All right, Jack Young, UH drama professor. Tell us why we should put ourselves through bug bites and large crowds and thick-as-hell humidity, just for men in tights conversing in a strange language at the Shakespeare Festival at Miller Outdoor Theatre.
“Because you know these characters,” he answers. Well, okay, but—“You know that wife or that youth, and it’s raw, right up in front of you.” Right, but can’t it be right in front of us in, like, October? “It’s become a tradition here in Houston.” Okay, you’ve got us there. The UH-produced two-play festival has been popular since its debut in 1975.
It’s not like we aren’t intrigued by this year’s darkish bill, which features not a comedy and tragedy, but two dramas, Macbeth and The Merchant of Venice. (All right, settle down. We know that, technically speaking, the latter is a comedy. But any play where a guy’s willing to hack off a pound of flesh like it’s lamb for a shawarma qualifies as drama in our book.)
“I think that’s the beauty of Shakespeare’s writing,” says Young, who performs both the all-important role of Shylock in Venice and directs Macbeth. “Comedies still have tragedy in them, having dark and very human elements.”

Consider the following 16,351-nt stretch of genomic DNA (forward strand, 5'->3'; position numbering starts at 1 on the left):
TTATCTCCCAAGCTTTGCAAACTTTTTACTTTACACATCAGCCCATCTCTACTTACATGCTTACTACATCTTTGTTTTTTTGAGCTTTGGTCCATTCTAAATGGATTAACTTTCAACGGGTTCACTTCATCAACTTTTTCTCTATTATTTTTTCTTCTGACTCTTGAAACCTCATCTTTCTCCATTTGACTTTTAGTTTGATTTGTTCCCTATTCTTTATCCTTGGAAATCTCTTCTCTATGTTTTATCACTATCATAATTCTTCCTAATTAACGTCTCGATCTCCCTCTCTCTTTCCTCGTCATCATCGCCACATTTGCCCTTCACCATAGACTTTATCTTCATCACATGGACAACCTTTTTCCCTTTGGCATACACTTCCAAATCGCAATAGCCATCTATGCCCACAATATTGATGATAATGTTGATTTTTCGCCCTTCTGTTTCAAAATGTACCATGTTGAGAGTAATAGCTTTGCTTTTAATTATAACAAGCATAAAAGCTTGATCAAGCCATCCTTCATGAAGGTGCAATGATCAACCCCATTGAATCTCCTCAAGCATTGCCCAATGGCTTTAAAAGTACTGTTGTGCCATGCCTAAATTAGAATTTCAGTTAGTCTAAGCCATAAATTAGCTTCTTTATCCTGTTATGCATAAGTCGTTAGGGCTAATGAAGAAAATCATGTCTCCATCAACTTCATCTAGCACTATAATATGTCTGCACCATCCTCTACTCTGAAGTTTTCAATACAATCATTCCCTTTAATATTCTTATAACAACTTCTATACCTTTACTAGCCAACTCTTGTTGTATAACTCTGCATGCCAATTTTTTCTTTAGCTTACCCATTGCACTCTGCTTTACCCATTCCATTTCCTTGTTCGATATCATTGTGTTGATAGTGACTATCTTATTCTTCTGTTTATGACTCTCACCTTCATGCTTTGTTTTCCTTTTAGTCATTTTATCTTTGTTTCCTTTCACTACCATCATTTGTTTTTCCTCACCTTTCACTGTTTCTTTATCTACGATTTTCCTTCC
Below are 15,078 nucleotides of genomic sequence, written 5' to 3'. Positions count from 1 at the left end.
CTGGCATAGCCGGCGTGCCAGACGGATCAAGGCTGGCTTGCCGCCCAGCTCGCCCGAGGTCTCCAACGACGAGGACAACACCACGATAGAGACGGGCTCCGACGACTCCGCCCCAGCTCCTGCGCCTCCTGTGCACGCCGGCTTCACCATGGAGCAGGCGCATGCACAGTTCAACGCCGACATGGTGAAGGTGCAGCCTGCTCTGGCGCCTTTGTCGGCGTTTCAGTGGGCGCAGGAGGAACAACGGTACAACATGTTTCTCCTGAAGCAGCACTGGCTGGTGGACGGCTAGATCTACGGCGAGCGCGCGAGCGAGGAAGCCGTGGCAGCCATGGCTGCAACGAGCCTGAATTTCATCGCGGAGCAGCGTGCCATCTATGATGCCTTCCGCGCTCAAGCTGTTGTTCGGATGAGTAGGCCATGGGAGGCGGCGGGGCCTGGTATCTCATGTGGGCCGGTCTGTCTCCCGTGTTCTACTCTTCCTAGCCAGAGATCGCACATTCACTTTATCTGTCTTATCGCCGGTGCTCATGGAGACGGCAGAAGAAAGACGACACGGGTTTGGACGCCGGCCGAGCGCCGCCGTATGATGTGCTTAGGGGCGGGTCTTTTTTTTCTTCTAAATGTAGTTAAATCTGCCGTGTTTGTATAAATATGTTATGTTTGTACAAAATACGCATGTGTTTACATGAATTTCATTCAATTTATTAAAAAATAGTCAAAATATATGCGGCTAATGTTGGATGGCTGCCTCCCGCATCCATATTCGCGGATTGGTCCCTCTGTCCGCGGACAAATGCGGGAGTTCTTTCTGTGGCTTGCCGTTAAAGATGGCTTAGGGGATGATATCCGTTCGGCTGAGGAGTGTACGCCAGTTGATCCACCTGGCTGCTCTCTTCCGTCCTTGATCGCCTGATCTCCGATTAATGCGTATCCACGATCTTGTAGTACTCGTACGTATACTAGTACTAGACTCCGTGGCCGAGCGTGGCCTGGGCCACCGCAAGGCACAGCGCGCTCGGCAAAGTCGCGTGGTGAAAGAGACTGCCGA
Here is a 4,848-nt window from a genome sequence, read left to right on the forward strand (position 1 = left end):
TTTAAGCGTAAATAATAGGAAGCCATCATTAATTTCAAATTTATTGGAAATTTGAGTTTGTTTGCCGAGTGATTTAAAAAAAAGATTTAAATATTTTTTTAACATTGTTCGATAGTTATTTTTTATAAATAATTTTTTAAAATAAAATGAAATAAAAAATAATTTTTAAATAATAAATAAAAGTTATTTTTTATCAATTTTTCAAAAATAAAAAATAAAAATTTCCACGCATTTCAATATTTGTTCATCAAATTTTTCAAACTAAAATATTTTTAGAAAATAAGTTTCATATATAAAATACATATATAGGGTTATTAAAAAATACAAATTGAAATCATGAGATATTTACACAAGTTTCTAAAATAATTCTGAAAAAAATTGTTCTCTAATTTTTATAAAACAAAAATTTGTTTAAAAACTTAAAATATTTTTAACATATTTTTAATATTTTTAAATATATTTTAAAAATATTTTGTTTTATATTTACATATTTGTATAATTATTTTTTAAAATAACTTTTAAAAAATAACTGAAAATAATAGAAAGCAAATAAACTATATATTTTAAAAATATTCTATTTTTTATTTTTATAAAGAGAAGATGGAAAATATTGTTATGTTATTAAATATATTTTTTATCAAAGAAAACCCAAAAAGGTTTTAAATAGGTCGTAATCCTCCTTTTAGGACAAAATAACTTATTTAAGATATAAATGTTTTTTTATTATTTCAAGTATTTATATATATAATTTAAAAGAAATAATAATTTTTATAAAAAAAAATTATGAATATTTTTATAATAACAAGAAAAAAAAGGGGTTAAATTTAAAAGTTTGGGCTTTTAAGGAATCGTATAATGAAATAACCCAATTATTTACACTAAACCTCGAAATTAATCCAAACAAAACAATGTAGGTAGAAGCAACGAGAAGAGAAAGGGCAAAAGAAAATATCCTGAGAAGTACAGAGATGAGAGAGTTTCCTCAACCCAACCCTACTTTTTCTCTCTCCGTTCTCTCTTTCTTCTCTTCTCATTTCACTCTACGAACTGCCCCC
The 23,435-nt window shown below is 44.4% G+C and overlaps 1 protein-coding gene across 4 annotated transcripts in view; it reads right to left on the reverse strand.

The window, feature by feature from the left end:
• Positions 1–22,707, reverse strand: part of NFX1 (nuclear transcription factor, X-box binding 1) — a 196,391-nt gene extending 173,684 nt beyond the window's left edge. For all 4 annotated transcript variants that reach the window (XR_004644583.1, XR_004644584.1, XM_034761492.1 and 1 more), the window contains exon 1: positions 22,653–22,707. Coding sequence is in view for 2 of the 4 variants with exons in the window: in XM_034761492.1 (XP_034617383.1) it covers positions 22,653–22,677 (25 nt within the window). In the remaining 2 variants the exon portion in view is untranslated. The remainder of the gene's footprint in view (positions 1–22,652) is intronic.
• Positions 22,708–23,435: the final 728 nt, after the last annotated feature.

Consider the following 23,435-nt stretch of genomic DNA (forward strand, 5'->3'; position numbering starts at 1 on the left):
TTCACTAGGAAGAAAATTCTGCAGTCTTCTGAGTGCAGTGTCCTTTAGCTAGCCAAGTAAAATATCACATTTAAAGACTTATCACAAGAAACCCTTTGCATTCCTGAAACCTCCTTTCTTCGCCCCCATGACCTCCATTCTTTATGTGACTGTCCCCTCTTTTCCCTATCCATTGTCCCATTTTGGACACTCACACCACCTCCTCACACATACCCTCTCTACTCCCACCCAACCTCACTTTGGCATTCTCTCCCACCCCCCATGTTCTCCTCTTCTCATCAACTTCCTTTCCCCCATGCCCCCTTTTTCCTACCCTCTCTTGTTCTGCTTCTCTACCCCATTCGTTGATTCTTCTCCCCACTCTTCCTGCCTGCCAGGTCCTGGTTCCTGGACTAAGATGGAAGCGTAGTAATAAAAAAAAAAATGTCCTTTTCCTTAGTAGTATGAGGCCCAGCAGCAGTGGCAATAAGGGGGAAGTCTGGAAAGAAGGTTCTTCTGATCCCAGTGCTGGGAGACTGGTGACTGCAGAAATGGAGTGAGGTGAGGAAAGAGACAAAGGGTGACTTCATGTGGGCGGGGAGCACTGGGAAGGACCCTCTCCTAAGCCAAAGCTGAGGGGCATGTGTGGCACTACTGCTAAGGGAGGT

Macbeth, of course, tells the eponymous story of a general who, consumed by ambition, kills a king and ascends to the throne, only to descend into a state of madness. Venice, meanwhile, chronicles a dispute between a young man and the lender to whom he owes money.
“Shakespeare creates conflicts and highlights this dichotomy we all have,” says Jim Johnson, also a UH drama professor and the festival’s executive director. “His characters know what they’re doing is wrong, but damn it, they’re going to follow through.”
As for the productions, Macbeth employs period costumes and sets, while Venice, set in modern times, comes complete with power suits and reality TV. “People want to see swords and a traditional play, but there’s also room to roam,” Young says. “I think people connect with his work so much because of the blending of poetry and imagination, which together can take audiences anywhere.”
Rage, greed, life, death, jealousy, war—admit it, they’re as much a part of life today as in 17th-century England. And when Macbeth speaks of his “heat-oppressed brain”—well, it’s not like you won’t know exactly what he’s talking about.
Houston Shakespeare Festival
Macbeth: Aug 2, 4, 6 & 8 at 8:30
The Merchant of Venice: Aug 1, 5, 7 & 9 at 8:30
Free tickets for covered seating available at box office on performance days between 10:30 & 1. Open seating on the hill. Miller Outdoor Theatre, 6000 Hermann Park Dr. 281-373-3386. milleroutdoortheatre.com